Cirque Ex Machina

Inside Cirque Du Soleil’s trademark blue-and-yellow big top, a stream of dusty golden light fills the tent, like so many metallic birds flitting above our heads. It seems the perfect setting for this Quebec-based nouveau cirque’s foray into the Victorian age, in a production engagingly titled KuriosCabinet of Curiosities. Written and directed by Michel Laprise, the show on Randall’s Island retrofits modernity with a captivating, old-age charm. The effect is transportive; the assorted delights of fishlike contortionists, aerialists and a hugely entertaining live band, prove just enough to take the audience on a trip well worth remembering. Despite its current global stature, the company’s performance history in New York been bumpy of late. Its two most recent projects were the lukewarmly received Toruk, at the Barclays Center, and Paramour, a kinetic Broadway musical that inspired derision in some circles. With Kurios, however, creator Michel Laprise has redeemed the reputation of his nouveau cirque and provided a magical spectacle.

Imin Tysdendambaeva, Bayarma Zodboeva, Ayagma Tysbenova, Serchmaa Bayarsaikhan as eel-like contortionists. Top: Nico the Accordion Man (Nico Baixas), Mr. Mircrcosmos (Karl L'Ecuyer) and Klara (Ekaterina Pirogovskaya) provide some comic relief. Photos: Martin Girard / Costumes: Philippe Guillotel © 2014 Cirque du Soleil

The show begins with a harum-scarum inventor, dressed in a white coat and nursing an electrically upright man-bun. He’s called the Seeker (a wondrously bumbling Eligiusz Scoczylas) and has a bevy of strange, fascinating characters following him around, including an accordion-costumed man (Nico Baixas) and a particularly fascinating Mini-Lili (Antanina Satsura, one of the world’s 10 smallest women). On a circular stage, mirrored by a circle of lights above the audience, our characters explore the power of human flight, of human imagination and its associated achievements of the Victorian Age.

Laprise has situated each set interestingly: he begins with a chaotic, drumming introduction to his curious world of mechanical marvels (Victrolas spin around the stage, and strange, beautiful contraptions creak and moan, Willy Wonka style—Stéphane Roy is set and props designer). Warbling, otherworldly music from a fantastic live band (Raphaël Beau is composer and musical director) punctuates this introduction with masterly emotion. Then Laprise starts us off with some light parlor entertainment: Gabriel Beaudoin’s juggling is a particular highlight. But it is in the following scenes that his “makeshift mechanical world” comes to life.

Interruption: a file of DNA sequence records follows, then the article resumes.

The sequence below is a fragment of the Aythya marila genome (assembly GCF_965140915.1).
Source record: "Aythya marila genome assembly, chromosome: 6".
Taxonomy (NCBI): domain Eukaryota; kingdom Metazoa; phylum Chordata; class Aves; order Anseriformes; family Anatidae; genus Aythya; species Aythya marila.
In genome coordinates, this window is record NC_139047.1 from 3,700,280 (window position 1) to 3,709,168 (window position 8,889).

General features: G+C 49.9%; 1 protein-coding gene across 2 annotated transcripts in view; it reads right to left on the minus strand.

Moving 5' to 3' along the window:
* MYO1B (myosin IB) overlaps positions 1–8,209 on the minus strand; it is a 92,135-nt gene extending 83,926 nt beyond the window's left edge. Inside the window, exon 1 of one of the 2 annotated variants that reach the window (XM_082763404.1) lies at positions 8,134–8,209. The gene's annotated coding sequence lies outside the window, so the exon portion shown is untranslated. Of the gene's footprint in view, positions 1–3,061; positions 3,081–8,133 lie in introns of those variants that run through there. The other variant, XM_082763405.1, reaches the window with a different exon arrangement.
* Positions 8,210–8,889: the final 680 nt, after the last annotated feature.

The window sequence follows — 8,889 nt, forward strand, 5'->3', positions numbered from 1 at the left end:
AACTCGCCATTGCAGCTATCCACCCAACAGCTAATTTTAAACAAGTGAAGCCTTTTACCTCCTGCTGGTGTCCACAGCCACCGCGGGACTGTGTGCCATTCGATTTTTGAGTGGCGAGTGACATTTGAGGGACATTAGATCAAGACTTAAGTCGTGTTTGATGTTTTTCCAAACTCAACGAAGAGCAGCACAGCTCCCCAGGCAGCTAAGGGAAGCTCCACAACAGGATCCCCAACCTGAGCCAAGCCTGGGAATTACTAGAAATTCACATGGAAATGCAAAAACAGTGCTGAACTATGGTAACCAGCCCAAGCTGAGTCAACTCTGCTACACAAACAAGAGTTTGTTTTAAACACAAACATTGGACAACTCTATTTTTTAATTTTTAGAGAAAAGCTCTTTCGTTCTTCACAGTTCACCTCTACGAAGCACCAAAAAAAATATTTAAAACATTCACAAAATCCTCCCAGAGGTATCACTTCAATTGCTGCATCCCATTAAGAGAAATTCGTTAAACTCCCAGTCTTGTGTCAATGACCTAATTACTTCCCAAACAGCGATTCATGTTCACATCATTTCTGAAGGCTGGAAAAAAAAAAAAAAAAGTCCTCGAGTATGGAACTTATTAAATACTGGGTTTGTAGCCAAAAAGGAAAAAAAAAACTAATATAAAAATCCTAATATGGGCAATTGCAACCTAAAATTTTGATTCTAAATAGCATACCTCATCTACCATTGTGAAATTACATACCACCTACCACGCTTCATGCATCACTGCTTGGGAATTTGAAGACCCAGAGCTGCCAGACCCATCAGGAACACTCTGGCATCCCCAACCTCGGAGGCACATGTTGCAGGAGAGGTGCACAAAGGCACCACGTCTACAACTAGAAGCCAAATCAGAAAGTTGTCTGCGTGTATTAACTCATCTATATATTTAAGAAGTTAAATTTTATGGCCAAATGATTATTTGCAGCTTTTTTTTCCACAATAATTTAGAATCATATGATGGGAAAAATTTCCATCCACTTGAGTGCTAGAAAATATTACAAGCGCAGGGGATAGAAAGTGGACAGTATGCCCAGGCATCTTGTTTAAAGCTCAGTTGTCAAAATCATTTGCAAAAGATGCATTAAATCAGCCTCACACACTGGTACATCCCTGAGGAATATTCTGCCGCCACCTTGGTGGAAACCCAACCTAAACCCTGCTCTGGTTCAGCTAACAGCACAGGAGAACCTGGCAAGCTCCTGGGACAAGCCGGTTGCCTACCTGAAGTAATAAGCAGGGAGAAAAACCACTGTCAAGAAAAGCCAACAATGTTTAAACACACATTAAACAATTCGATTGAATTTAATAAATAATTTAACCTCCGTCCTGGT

Without giving too much away, we are first treated to some flying performances from a Russian gymnastic duo (Roman and Olena Tereshchenko) and an aerial biker (Anne Weissbecker). A side-splitting comic (Facundo Gimenez) weaves in and out of these performances, providing some surprisingly non-distracting gags for the audience. His Invisible Circus is a special feat of coordinated, focused hilarity. All the while, music wafts deliciously past our ears, a perfect, eerie soundtrack to the mystery and engaging peculiarity of Laprise’s production. When a particularly accomplished Andrii Bondarenko (a hand-balancing artist) almost slips atop his tower of chairs, his apparent misstep is punctuated both by gasps and the live band’s cheeky drummer, whose badam-tshh signals that the slip was all a part of Bondarenko’s routine.

More examples of our Seeker’s mechanical world of flighty misfits present themselves: electric-eel contortionists and heart-stopping balancing acts from a sky-blue-garbed Aviator do not distract from, but rather augment, the pervading sense of weightless possibility in Laprise’s curious world. He posits that his invisible world, full of this endless possibility, exists right beneath the surface of our own world. More radically, he suggests that our own minds are cabinets of curiosities, housing such wonders as dovetailing aerialists, steampunk engines of ingenuity, and the hum of humanity’s greatest discovery: its own capacity for imagination. Rest assured, Cirque lovers: the circus of the sun has finally come to town.

Cirque du Soleil’s Kurios—Cabinet of Curiosities runs through Nov. 29 on Randall’s Island. Tickets (from $54 to $175) and transportation information are available by visiting or calling 877-924-7783.

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Feathered Enemies